Are you worried about AI taking over jobs? There's a solution

AI may take some jobs – but it can inspire us to find a better use for our talents, where human ingenuity thrives alongside technology

Automation of certain tasks is a chance to redefine work – as well as the education system that prepares us for a new AI-driven world.
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The rise of technologies such as artificial intelligence (AI) has caused much anxiety around its potential impact on the global workforce. This is not a new fear and there are several examples in history that point to similar concerns.

In the early 19th century, for example, during the time of mechanisation of weaving looms, textile workers strongly opposed the change as they believed that it would eliminate their livelihood. Similarly, the invention of the printing press initially caused apprehension among book keepers who feared being replaced.

However, history tells a different story. While new technologies did alter and take certain jobs, they ultimately created new opportunities and whole industries that were unimaginable at the time.

Similarly, in the current context, AI creates new job opportunities in AI development, data analysis, machine learning engineering and AI ethics.

The truth is that many of the jobs that are under threat lack creativity and innovation. Instead of lamenting their disappearance, we should view the automation of these tasks as a chance to redefine work as well as the education system that prepares us for this new world. AI can augment human capabilities, leading to the creation of new roles that require a blend of human creativity and AI assistance.

For perhaps understandable reasons, our education system has been geared towards producing successive generations of people trained to excel in specific, narrow fields and repetitive skills, often at the expense of their inherent talent and critical thinking skills.

Education systems have been geared towards producing people trained to excel in specific, narrow fields and repetitive skills, often at the expense of their inherent talent and critical thinking skills

This focus on economic value rather than personal growth or societal benefit must shift. Our task now is to embrace technology and find new ways to equip students with the tools to be more creative and innovative. We must cultivate a generation of passionate workers who can think differently, collaborate and translate ideas into solutions.

Fostering skills such as divergent thinking – the ability to generate a wide range of ideas – and critical thinking – the ability to interpret, evaluate, and analyse facts and information that is available allows for the selection of the most promising solutions. Collaborative problem-solving should be central to real-world challenges that require teamwork and diverse perspectives. Fostering inclusivity is also crucial as it ensures diverse perspectives, which can lead to breakthrough ideas.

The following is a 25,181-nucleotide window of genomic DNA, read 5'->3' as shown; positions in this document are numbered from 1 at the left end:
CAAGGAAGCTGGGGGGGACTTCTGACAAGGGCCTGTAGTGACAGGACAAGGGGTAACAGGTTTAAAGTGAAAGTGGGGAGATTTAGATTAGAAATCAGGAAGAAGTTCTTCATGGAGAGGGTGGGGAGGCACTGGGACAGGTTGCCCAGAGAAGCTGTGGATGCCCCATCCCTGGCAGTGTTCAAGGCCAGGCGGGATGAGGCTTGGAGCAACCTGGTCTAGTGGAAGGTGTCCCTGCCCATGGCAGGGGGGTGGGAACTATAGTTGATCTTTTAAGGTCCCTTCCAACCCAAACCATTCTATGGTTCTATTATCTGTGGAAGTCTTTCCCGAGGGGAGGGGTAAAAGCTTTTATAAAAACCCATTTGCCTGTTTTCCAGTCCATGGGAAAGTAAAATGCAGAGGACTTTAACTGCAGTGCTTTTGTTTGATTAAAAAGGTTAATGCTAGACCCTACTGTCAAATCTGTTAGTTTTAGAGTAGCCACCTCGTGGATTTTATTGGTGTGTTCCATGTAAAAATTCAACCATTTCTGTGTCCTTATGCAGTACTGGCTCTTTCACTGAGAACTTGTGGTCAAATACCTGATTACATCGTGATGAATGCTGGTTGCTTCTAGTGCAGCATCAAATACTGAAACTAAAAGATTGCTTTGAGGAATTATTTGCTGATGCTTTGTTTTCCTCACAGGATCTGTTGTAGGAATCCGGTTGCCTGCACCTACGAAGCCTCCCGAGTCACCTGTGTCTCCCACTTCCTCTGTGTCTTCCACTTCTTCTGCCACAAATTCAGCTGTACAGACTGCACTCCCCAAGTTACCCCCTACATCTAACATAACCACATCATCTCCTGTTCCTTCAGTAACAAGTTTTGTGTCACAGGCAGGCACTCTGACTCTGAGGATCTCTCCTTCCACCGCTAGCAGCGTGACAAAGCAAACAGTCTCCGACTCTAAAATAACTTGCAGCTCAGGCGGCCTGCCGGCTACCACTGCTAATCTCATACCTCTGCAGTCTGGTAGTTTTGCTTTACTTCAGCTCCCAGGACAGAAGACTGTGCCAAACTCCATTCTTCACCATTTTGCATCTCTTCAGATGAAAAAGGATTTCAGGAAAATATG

In addition to mastering technical skills, students must grasp the importance of networking, forging connections and navigating an increasingly complex job market. The ability to maintain focus and to persevere through challenges is also vital in the pursuit of any creative endeavour.

Finally, ethics must be central to our teaching and thinking. As AI becomes increasingly integrated into education and the workforce, it is crucial to ensure that ethical considerations are prioritised and human oversight is maintained. This involves addressing issues such as algorithmic bias, data privacy and the ethical implications of AI-driven decision-making. Our role is not just about ensuring that people can remain economically productive but to inspire them to develop ideas that can have a broad positive impact across societies.

This task is vital because the problems we face as a society are manifold – from the environment to social and economic inequality, health care, and, potentially, unequal access to future technologies.

It is all too easy to imagine a future where underserved populations do not have access to the innovations that power richer nations forward. This cannot be allowed. As the Covid-19 pandemic revealed, and as climate change will continue to remind us, we are all in the same boat. Our challenges are global, and we need locally sourced solutions from people who understand the nature of these problems and how best to fix them.

The experience of running the NYU Abu Dhabi Hackathon for Social Good for the past 12 years has shown me the value of inspiring creativity, passion and co-operation among young people. Top students from around the world convene in the UAE and are mentored by leading experts on utilising quantum computing to advance the UN’s social development goals.

The hard skills they learn during this competition are important. But equally valuable are the soft skills: co-operation, teamwork, and inspiring each other to approach problems in new ways. The students also build a network of global contacts that is of huge value as they go on to start companies and create products and solutions that apply to different parts of the world.

The results of this competition have been outstanding. Last year’s hackathon winners presented their idea – a quantum computing-powered tool to predict and avoid citywide power cuts – to the Geneva Science and Diplomacy Anticipator summit in Switzerland. We aim to implement the NYUAD Hackathon framework to underserved communities across the world, who can then disseminate this knowledge in their own countries.

By finding more such ways to inspire creative thinking in education, we can unlock a future where human ingenuity thrives alongside technology. The future is not dominated by competition between humans and machines; it is about collaboration and putting people first.

Published: May 07, 2024, 7:00 AM
Updated: May 08, 2024, 11:45 AM